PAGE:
Cloud and precipitation properties of the midlatitude storm-track regions over the Southern Ocean (SO) and North Atlantic (NA) are explored using reanalysis datasets and A-Train observations from 2007 to 2011. In addition to the high-level retrieval products, lower-level observed variables—CloudSat radar reflectivity and Cloud–Aerosol Lidar and Infrared Pathfinder Satellite Observations (CALIPSO) lidar attenuated backscatter—are directly examined using both contoured frequency by altitude diagrams (CFADs) and contoured frequency by temperature diagrams (CFTDs) to provide direct insight into thermodynamic phase properties. While the wintertime temperature profiles are similar over the two regions, the summertime environment is warmer over the NA. The NA atmosphere is generally moister than the SO, while the SO boundary layer is moister during winter. The results herein suggest that although the two regions exhibit many similarities in the prevalence of boundary layer clouds (BLCs) and frontal systems, notable differences exist. The NA environment exhibits stronger seasonality in thermodynamic structure, cloud, and precipitation properties than the SO. The regional differences of cloud properties are dominated by microphysics in winter and thermodynamics in summer. Glaciated clouds with higher reflectivities are found at warmer temperatures over the NA. BLCs (primarily below 1.5 km) are a predominant component over the SO. The wintertime boundary layer is shallower over the SO. Midlevel clouds consisting of smaller hydrometeors in higher concentration (potentially supercooled liquid water) are more frequently observed over the SO. Cirrus clouds are more prevalent over the NA. Notable differences exist in both the frequencies of thermodynamic phases of precipitation and intensity of warm rain over the two regions.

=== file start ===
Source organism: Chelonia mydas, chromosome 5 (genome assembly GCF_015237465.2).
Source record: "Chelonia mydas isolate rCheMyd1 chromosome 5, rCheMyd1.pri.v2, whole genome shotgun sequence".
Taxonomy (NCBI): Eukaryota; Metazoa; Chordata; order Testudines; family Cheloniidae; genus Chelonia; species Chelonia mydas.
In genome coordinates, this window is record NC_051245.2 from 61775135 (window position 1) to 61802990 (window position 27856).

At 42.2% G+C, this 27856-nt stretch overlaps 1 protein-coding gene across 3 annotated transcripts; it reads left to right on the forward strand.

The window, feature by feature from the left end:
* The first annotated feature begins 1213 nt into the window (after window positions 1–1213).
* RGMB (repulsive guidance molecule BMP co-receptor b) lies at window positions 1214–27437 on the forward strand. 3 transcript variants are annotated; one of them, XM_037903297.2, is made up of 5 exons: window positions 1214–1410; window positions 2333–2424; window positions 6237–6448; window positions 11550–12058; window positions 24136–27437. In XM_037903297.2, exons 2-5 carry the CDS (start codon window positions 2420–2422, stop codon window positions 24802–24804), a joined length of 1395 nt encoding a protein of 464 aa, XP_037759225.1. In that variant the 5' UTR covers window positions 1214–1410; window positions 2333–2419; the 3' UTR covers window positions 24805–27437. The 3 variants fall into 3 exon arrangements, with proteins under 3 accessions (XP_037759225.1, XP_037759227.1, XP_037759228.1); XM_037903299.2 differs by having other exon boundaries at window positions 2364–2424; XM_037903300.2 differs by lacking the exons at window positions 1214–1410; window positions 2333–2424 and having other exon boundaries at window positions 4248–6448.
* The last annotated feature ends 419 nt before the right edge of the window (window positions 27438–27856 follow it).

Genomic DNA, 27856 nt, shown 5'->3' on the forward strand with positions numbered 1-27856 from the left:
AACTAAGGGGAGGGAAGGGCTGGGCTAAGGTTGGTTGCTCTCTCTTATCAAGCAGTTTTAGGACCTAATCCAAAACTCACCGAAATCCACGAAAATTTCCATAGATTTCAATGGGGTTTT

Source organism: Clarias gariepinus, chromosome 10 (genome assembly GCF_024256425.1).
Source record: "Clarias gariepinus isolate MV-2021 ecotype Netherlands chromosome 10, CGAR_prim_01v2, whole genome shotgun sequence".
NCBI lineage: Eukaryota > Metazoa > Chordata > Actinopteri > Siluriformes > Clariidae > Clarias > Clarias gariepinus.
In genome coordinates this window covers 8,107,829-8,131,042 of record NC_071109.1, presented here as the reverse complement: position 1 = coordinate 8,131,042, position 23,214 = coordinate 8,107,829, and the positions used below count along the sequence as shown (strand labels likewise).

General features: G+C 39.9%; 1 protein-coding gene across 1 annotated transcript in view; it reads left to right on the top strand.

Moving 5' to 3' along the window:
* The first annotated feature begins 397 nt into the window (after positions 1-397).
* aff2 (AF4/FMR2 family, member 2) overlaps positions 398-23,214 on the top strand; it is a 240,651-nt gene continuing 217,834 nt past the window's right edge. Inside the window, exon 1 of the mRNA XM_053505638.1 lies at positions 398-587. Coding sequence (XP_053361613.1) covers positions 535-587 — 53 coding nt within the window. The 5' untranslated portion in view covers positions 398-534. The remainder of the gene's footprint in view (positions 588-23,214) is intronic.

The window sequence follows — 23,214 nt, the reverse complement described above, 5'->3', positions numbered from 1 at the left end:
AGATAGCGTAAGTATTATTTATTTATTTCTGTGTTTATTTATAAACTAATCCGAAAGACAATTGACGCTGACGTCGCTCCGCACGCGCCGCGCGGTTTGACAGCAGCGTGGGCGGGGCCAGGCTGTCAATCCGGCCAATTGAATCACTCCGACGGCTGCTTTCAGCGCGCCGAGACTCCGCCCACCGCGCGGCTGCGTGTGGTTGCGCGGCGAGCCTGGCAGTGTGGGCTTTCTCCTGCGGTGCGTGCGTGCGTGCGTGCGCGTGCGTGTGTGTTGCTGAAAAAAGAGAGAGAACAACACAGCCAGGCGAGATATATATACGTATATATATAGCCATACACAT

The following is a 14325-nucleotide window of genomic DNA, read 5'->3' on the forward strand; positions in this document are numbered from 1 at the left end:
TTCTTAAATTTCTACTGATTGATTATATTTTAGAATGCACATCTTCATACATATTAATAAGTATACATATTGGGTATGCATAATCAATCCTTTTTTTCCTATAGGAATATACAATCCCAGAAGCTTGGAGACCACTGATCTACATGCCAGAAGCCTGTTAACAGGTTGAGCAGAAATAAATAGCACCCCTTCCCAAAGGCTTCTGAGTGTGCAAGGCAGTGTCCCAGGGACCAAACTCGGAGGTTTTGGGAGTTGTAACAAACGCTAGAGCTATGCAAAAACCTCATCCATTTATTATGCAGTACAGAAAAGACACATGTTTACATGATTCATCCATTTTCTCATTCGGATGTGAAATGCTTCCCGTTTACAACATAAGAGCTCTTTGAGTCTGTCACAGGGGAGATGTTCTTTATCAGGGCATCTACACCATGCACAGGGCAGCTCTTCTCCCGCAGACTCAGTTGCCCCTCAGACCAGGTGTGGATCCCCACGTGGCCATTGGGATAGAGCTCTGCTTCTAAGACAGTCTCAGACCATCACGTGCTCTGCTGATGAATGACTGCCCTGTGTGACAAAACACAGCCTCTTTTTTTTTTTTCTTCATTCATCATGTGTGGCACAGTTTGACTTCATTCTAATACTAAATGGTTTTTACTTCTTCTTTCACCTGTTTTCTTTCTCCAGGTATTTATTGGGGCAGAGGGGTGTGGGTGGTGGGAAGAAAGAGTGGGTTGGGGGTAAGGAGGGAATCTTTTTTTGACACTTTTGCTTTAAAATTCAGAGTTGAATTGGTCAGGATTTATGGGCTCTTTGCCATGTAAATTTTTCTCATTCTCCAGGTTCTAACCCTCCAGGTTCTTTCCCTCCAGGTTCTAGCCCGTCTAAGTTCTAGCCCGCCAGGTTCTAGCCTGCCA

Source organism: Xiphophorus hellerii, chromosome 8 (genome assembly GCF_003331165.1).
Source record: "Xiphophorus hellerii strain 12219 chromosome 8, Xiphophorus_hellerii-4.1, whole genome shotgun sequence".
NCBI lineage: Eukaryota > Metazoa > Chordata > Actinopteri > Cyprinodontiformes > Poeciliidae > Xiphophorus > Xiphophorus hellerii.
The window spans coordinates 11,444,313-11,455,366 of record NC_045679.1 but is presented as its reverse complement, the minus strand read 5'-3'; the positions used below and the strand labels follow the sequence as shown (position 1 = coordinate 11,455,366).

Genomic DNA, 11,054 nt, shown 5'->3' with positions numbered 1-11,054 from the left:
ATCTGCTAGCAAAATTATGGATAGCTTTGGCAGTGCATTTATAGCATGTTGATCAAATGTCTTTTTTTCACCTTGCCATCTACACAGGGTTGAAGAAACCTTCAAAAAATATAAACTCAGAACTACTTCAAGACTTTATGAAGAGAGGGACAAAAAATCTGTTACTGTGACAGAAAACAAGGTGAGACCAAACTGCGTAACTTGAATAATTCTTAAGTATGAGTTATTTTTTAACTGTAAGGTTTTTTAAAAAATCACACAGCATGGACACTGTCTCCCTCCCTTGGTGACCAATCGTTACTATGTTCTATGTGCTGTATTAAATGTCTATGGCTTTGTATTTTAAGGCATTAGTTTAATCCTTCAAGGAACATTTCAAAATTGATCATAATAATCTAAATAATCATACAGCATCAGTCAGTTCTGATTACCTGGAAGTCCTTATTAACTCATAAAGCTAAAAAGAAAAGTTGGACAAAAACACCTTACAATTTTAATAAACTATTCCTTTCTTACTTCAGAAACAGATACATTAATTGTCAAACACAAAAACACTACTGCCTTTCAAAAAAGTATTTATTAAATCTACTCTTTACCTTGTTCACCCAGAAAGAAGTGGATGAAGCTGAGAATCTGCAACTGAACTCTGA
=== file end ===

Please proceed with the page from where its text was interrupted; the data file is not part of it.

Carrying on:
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Ying Li
,
David W. J. Thompson
, and
Yi Huang

Abstract

Previous studies have explored the influence of atmospheric cloud radiative effects (ACRE) on the tropospheric circulation. Here the authors explore the influence of ACRE on the stratospheric circulation. The response of the stratospheric circulation to ACRE is assessed by comparing simulations run with and without ACRE. The stratospheric circulation response to ACRE is reproducible in a range of different GCMs and can be interpreted in the context of both a dynamically driven and a radiatively driven component.

The dynamic component is linked to ACRE-induced changes in the vertical and meridional fluxes of wave activity. The ACRE-induced changes in the vertical flux of wave activity into the stratosphere are consistent with the ACRE-induced changes in tropospheric baroclinicity and thus the amplitude of midlatitude baroclinic eddies. They account for a strengthening of the Brewer–Dobson circulation, a cooling of the tropical lower stratosphere, a weakening and warming of the polar vortex, a reduction of static stability near the tropical tropopause transition layer, and a shortening of the time scale of extratropical stratospheric variability. The ACRE-induced changes in the equatorward flux of wave activity in the low-latitude stratosphere account for a strengthening of the zonal wind in the subtropical lower to midstratosphere.

The radiative component is linked to ACRE-induced changes in the flux of longwave radiation into the lower stratosphere. The changes in radiative fluxes lead to a cooling of the extratropical lower stratosphere, changes in the static stability and cloud fraction near the extratropical tropopause, and a shortening of the time scales of extratropical stratospheric variability.

The results highlight a previously overlooked pathway through which tropospheric climate influences the stratosphere.